Like a lot of folks, as I was exploring the world of Oregon wine, I found myself joining one wine club after another.
Again and again, I kept wondering, “How come there’s not a single wine club that will just send me great stuff from all over Oregon?”
And from that little idea, Cellar 503 was born. (more…)
The 100-point wine rating system has become the Rosetta stone of the wine world – translating wine into quality and value terms that consumers around the world can easily understand. While the system may be helpful and certainly succeeds in driving wine sales, it does have a number of pitfalls that wine lovers need to be aware of if they hope to make smart buying decisions. (more…)
What do you think of when you think of Oregon and wine? Most people would say pinot noir, but Portland’s leading edge urban wine scene is a reminder that Oregon’s winemakers have more tricks up their sleeves. Port in Portland? Check. Sangria in Stumptown? Got it. Rosé in the City of Roses? Oh yeah. But let’s ditch the puns and get to tasting. While at last count there were at least 12 winemakers in the city limits, here are three special ones look for on your next visit. (more…)
Whether they’re served hot or cold, small bites and tapas make for excellent party fare, and are best paired with good company and a great bottle of wine. But what wine will you choose? With multiple flavor combinations and trays of different hors d’oeuvres circulating through the room, wine pairings become a little like Russian roulette.
Here is a simple wine and appetizer pairing guide to help you find the perfect accompaniment to several popular starters: (more…)
Without a smooth-talking salesperson to serve as co-pilot, wandering the aisles of wine shops and supermarkets can feel like losing yourself in the Bermuda Triangle. Some wine lovers go in with a list, while others simply prefer to wing it and let wine fate determine the perfect bottle. Favorite grape varieties and familiar wine regions certainly help narrow down the search, but when everything else is equal, what really causes one bottle to win out over the other?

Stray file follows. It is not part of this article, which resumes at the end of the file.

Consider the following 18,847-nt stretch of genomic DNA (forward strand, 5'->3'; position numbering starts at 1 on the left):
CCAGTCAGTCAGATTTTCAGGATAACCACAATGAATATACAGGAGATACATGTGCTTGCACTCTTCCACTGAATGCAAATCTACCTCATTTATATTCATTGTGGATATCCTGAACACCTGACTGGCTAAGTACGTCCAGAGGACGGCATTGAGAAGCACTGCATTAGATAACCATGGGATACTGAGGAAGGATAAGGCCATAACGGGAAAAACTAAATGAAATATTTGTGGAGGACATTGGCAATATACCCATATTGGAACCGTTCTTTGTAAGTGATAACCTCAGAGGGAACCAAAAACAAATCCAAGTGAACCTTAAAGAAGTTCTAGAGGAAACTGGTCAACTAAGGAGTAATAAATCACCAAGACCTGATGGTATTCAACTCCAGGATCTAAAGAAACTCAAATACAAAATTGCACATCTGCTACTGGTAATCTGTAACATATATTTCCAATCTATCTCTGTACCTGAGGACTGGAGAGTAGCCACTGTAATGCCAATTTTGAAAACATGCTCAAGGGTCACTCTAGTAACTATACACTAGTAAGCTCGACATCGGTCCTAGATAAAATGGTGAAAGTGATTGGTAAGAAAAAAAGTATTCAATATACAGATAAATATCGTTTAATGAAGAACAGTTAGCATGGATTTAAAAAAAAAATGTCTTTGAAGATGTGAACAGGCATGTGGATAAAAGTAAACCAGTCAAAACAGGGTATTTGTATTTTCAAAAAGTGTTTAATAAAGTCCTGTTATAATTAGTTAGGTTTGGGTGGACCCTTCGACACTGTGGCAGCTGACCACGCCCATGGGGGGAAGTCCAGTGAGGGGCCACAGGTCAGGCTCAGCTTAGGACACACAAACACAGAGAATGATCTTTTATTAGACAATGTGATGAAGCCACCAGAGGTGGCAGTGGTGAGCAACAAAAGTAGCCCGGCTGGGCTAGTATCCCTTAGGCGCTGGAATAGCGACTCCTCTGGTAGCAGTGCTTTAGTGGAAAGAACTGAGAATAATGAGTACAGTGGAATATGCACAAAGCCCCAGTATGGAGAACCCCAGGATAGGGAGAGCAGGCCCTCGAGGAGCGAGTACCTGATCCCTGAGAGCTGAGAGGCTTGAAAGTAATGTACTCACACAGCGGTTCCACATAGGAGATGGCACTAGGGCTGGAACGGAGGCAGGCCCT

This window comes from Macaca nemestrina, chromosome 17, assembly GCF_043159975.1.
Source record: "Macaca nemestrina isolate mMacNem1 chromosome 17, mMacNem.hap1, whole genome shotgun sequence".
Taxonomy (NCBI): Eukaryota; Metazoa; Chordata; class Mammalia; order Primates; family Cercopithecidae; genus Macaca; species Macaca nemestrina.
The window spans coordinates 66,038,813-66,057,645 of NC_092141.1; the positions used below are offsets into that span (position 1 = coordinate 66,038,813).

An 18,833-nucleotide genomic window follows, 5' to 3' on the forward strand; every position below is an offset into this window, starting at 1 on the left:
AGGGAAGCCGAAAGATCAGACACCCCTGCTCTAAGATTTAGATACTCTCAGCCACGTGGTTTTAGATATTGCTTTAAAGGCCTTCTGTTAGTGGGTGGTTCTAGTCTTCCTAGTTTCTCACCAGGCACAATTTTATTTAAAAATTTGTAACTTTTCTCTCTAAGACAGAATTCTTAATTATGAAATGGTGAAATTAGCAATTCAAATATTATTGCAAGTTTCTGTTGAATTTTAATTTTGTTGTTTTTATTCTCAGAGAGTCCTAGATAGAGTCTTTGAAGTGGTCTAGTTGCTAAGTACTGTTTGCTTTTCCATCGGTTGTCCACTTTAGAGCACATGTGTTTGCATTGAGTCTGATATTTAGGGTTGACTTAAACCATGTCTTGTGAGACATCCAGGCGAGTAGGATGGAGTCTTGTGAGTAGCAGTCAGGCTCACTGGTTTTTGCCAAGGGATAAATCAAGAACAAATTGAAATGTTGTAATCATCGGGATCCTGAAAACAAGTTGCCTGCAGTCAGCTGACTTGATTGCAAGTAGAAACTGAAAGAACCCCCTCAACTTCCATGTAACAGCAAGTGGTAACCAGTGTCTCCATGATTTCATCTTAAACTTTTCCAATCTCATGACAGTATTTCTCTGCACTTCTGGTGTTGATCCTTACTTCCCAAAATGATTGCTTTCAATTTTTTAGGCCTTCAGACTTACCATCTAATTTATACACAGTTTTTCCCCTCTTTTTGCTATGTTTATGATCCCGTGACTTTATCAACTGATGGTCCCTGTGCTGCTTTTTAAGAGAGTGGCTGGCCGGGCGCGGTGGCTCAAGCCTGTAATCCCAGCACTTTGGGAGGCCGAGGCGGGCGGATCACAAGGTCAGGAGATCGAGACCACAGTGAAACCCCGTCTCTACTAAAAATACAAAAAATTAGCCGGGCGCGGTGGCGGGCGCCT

Art and copy has ruled the advertising world for over a century, selling us with sleek designs and compelling content. But what exactly lies behind the design of wine labels, and what, if any, are the psychological games at work? (more…)
In a world populated by thousands of grape varieties, it’s hard to point to one that delivers quite as well as Malbec.
Genetically speaking, Malbec is France’s native son (where it is also known as Côt and Auxxerois). Its roots go back to Southwest France and the Cahors Region, but historically Malbec was never given much air time. French Malbec is generally intensely colored, but aggressively tannic on the palate and was often used in Bordeaux blends to add color, intensity, and aromas. But mostly, Malbec lived in the margins.
Over time it proved to be no match for the star-studded reputations of the French noble grapes such as Cabernet Sauvignon, Merlot, and Cabernet Franc. It simply couldn’t compete. So, in 1852 Miguel Pouget, a French agronomist hired by the Argentine government, brought Malbec into an arena where, he hoped, it would have a fighting chance. (more…)